All the major economic reports for March are in and it’s clear that the setback in February was reversed, and then some.
Our equally weighted index of 18 U.S. economic indicators rose 1.1% in March, more than reversing February’s 0.8% drop. That pushes our composite indicator of U.S. economic activity to a new post-recession high, as the chart below shows.
Here’s how the numbers stack up individually:
Reviewing the composite and leading measures of our economic benchmarks on a rolling 12-month basis reveals that the upside momentum is slowing. That’s normal, of course. The extraordinary rebound in relative terms after the recession’s end was destined to downshift. Nonetheless, the slowing in the broad trend is a reminder that the strength that usually accompanies the early stages of post-recession periods is now history. The cycle is entering middle age.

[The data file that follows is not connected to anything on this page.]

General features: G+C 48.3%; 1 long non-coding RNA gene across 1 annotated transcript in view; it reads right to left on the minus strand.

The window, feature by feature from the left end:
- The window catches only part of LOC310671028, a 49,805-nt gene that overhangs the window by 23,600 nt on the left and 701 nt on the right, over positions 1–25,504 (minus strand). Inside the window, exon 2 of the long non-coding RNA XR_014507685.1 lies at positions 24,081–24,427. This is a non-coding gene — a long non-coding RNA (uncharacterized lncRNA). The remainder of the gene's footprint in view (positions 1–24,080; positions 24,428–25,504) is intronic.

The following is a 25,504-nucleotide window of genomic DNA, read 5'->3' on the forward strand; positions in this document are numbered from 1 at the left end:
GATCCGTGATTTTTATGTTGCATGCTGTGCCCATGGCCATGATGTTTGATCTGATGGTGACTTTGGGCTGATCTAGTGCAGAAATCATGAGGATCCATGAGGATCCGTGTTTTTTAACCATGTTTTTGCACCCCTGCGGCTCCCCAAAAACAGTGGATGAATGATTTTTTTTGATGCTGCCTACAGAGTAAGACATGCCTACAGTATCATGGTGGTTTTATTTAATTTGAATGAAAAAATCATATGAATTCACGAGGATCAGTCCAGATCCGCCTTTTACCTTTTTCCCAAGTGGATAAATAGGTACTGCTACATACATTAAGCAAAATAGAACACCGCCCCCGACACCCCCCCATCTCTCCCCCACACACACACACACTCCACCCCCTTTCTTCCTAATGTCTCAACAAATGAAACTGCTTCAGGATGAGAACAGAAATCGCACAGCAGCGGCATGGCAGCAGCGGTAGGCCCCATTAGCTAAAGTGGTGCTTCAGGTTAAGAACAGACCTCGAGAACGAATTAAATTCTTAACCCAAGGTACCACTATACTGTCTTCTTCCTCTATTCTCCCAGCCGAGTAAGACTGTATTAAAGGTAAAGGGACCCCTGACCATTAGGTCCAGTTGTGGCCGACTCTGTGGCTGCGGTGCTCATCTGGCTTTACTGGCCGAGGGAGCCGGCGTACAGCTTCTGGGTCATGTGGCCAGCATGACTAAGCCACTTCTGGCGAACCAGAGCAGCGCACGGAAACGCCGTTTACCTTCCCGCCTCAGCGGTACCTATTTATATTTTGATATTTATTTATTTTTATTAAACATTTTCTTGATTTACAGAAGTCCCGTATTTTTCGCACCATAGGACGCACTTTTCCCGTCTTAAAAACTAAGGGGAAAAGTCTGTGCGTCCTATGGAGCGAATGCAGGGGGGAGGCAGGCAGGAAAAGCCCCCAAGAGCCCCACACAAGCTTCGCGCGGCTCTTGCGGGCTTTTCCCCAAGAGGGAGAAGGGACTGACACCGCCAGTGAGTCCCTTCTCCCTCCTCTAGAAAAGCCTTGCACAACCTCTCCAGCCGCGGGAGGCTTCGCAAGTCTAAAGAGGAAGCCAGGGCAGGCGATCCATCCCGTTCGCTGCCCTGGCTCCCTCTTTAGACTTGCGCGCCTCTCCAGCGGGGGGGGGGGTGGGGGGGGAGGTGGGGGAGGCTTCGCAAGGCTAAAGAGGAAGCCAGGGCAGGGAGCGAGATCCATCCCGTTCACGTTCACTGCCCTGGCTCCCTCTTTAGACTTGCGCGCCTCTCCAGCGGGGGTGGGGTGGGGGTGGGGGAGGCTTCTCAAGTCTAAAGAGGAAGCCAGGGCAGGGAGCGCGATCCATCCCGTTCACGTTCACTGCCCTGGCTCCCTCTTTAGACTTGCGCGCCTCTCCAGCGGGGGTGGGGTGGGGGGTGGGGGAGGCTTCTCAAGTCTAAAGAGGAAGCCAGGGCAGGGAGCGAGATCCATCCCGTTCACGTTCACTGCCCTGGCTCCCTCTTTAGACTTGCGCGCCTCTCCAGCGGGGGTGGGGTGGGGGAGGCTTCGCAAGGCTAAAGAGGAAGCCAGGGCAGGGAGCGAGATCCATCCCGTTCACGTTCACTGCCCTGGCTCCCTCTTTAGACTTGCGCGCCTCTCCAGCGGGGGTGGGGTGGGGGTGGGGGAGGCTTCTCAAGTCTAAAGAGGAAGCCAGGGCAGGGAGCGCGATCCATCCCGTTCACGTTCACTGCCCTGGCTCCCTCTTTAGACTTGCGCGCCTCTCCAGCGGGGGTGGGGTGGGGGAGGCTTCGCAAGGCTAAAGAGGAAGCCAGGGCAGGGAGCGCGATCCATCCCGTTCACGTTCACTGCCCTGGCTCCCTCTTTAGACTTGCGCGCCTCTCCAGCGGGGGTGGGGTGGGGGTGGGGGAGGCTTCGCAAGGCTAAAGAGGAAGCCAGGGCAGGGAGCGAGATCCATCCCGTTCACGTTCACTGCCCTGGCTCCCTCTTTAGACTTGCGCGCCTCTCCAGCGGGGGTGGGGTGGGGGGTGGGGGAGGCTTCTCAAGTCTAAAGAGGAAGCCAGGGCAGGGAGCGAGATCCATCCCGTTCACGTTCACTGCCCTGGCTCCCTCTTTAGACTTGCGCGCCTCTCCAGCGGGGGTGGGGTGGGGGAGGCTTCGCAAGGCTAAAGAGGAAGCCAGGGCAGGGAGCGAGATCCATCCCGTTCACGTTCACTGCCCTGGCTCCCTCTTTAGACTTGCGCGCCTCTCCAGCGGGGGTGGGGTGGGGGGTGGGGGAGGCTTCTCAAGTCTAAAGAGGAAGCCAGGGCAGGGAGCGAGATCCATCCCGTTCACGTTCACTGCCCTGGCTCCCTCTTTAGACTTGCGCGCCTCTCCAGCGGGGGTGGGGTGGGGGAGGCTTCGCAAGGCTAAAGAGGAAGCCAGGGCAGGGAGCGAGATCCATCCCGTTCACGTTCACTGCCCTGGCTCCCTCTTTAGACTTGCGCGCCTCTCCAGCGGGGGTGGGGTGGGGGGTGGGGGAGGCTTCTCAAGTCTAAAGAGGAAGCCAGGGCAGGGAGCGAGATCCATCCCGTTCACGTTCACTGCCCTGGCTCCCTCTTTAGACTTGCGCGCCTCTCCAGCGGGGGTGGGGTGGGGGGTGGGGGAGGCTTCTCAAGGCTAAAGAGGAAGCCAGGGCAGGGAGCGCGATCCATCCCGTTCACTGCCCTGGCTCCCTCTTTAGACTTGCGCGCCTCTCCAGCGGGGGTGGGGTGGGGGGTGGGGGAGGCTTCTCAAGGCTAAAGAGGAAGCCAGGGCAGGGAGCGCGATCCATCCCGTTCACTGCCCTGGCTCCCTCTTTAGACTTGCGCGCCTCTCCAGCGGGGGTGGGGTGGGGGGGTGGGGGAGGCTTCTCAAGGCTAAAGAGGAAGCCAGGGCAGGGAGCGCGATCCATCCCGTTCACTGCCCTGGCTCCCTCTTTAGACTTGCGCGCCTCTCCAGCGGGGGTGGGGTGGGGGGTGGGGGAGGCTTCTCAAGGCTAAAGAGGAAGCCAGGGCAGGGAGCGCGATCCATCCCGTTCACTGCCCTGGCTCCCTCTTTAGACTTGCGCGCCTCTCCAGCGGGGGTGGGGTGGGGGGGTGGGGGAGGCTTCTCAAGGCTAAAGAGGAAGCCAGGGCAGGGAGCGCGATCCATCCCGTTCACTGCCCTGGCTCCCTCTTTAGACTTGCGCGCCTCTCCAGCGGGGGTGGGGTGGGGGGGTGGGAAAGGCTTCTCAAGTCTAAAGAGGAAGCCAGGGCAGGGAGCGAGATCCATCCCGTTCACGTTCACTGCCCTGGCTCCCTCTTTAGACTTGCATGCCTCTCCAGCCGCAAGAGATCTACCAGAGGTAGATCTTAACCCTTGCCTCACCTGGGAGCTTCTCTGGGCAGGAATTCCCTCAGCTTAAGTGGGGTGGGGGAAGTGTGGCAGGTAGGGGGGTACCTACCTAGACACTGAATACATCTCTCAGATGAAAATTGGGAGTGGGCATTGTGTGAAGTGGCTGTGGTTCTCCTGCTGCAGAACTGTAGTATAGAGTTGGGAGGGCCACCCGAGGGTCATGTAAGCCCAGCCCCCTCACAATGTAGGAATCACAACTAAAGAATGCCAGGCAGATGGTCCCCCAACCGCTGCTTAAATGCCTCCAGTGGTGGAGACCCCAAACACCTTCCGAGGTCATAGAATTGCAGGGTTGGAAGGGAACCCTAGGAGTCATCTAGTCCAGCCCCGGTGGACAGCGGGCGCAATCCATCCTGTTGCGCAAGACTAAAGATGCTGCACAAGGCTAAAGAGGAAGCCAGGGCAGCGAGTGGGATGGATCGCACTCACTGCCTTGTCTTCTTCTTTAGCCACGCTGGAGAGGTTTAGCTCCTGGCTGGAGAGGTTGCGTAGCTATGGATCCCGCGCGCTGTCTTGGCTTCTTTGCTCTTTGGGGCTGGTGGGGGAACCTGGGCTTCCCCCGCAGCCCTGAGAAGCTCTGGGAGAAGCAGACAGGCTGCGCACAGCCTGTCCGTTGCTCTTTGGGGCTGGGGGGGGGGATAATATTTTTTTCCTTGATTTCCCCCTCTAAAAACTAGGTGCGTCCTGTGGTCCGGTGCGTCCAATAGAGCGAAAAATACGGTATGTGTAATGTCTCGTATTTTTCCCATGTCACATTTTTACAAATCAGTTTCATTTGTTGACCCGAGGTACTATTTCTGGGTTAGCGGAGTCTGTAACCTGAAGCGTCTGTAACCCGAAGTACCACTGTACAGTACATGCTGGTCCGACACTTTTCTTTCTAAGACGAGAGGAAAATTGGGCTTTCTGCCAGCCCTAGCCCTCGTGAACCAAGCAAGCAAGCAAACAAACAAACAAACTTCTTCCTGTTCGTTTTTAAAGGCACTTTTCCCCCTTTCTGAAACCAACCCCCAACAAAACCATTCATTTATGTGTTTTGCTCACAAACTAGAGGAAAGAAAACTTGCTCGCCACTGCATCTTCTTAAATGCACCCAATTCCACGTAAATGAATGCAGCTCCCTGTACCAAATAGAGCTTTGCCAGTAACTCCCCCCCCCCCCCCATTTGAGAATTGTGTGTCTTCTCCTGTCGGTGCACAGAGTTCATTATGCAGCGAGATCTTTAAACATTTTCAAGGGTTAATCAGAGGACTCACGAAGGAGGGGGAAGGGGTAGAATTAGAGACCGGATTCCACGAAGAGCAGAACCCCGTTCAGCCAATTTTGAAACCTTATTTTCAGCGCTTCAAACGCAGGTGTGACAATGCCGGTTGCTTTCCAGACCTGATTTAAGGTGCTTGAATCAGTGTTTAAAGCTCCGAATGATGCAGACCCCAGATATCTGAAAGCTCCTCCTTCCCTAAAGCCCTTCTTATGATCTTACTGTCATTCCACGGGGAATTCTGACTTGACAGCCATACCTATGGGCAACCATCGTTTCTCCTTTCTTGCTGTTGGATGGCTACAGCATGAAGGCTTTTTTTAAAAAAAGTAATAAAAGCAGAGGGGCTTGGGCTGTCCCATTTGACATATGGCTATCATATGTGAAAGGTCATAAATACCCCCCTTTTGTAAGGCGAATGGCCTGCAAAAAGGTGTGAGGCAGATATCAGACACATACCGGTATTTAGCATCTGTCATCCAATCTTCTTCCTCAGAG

The good news is that broad trend in the economy appears to have forward momentum. The first economic number for April suggests as much. Yesterday’s update on the ISM Manufacturing Index continues to paint an encouraging picture. As Brian Wesbury, economist at First Trust, observes:
Manufacturing continues to boom, with the ISM index coming in at 60.4 in April. The index has now been over 60 for four straight months and the four-month average of 60.9 is the strongest since 1984, when the economy was in the huge 1980s recovery.
Even so, all the usual risks are still with us, starting with questions about the power and persistence of job growth. Although private nonfarm payrolls have been growing steadily for more than a year, the pace of expansion has been modest relative to what’s required to bring down the elevated jobless rate. Based on expectations for this coming Friday’s jobs report for April, most economists are anticipating more of the same. Meanwhile, in the wake of last week’s disturbing rise in new filings for jobless benefits, anxiety about the labor market isn’t set to fade any time soon.
Yes, it appears that the expansion will roll on, but it still comes with a lot of baggage.